The United Nations on Friday sounded the alarm over Taliban crackdowns on peaceful protests, many of them by women demanding equal rights, and journalists covering such events. In one case, two Afghan video journalists were beaten with iron rods.
Tagi Daryabi said he and a colleague were covering a protest earlier this week by women demanding their rights from Afghanistan’s new Taliban rulers. Taliban fighters stopped the two journalists, bound their hands and dragged them away to a police station in Kabul’s District Three.
The 22-year-old photographer told The Associated Press that the first thing he heard in the station were screams from a nearby room. Several fighters then began beating him and his colleague, 28-year-old Neamatullah Naqdi.
At one point, Daryabi said he was beaten non-stop for 10 minutes. “I couldn’t think. I didn’t know if I would be killed or if I would live,” he said, his face and body still bearing the scars.
“We call on the Taliban to immediately cease the use of force toward, and the arbitrary detention of, those exercising their right to peaceful assembly and the journalists covering the protests,” the office of the U.N. High Commissioner for Human Rights said in a statement Friday.
It said reports point to an increasing use of force by the Taliban “against those involved in or reporting on the demonstrations.”
Uncowed, Daryabi said he would return to the street to cover another protest.
“It’s very dangerous for me to stand up to them. The Taliban say the media is free, but how can they say that when they are beating me and my colleagues?” he said. “We cannot just stop our work.”
Daryabi and Naqdi work for the small, privately owned Etilaat Roz newspaper, which also broadcasts video news on a YouTube channel.
In the chaotic days following the Taliban’s takeover of Kabul on Aug. 15, thousands of people, including women and young journalists, rushed to the Kabul airport desperate to escape the militants’ rule.
In the weeks since, women have held multiple protests for their rights, almost all of them broken up violently by Taliban fighters. Two men were killed last week when Taliban opened fire on a women’s rights protest in the western city of Herat. Journalists have been harassed at the rallies, including another cameramen who was beaten.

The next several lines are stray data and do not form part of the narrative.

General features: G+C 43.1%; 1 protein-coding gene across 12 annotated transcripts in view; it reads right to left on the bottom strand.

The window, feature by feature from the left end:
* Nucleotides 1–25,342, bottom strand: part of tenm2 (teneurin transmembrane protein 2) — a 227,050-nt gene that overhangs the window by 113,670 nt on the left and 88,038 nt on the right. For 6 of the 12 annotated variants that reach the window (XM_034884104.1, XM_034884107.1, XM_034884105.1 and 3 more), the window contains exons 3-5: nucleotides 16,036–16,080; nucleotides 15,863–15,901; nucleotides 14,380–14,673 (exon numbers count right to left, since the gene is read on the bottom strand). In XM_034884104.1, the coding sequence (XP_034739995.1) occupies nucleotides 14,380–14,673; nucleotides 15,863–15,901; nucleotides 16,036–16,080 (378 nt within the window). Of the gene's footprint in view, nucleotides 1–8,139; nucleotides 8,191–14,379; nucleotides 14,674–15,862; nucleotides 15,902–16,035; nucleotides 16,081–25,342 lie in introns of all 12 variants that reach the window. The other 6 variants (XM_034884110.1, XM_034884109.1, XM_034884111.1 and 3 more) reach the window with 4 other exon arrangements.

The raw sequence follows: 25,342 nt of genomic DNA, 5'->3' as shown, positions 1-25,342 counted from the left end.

Despite the abuse at the hands of the Taliban, Duryabi said he wasn’t ready to give up on his homeland.
“I will see if the Taliban continues like this, but if they change and bring a face that protects the media, I will live here. My life is in Afghanistan. But I don’t know, because today I can’t guarantee anything,” he said.
Daryabi’s newspaper and other media houses say it’s not clear whether the heavy handedness of some local police commanders is sanctioned by the Taliban’s media wing. That office has shown a more engaging side, welcoming foreign journalists, and allowing some women presenters to remain on the air at the country’s most popular TV station, TOLO TV.
“My own feeling is that there seems to be a disconnect between the leadership and...the rank-and-file type commanders, who are doing this on the ground,” said Saad Mohsini, executive director of Moby Media Group, which owns TOLO TV. “The way they behave reflects perhaps, not the official Taliban media policy, but more the attitude of that particular commander.”
Etilaat Roz chief editor Khaadim Karimi, who went to the police station to rescue his reporters, said one Taliban fighter tried to stop the beating of the two journalists by his comrades.
“I saw his humanness. He tried to help,” Karimi said. Daryabi and Naaqdi were freed after about four hours.
Mohsini said the media needs guarantees and protection. He called for a commission including both the Taliban information ministry officials and representatives of the media to hear complaints from both sides.
Mohsini, whose TOLO TV employs hundreds, says he has stayed engaged with the Taliban leadership as it navigates its way forward.
Governments around the world are deeply skeptical. In their eyes, the new interim all-Taliban Cabinet defied the movement’s promises to be inclusive. Instead, the militants appear to have embraced the leadership of the 1990s, when their harsh interpretation of Islam denied women rights and severely restricted the media.
One difference now is that those leaders have a global exposure they didn’t have during their earlier time in power.
Mullah Abdul Ghani Baradar, for example, rarely left the movement’s former heartland, Kandahar in the south, when they last ruled. In recent years, he was the Taliban chief negotiator, stood on the same stage as world leaders, worked out a deal with the U.S. heavily weighted in the Taliban’s favor and now is the deputy premier.
It was Baradar who helped ensure the departure from Kabul on Thursday and Friday of American citizens and Afghan green card holders on the first commercial flights.
Still, hundreds of Afghans in the northern city of Mazar-e-Sharif are waiting to leave the country. But the Taliban have refused to allow their aircraft to depart, demanding their documents. The Taliban say only Afghans with proper travel documents will be allowed to leave.
The Afghans stranded in Mazar-e-Sharif, many of whom have worked for the U.S. and German military, fear they will be forgotten.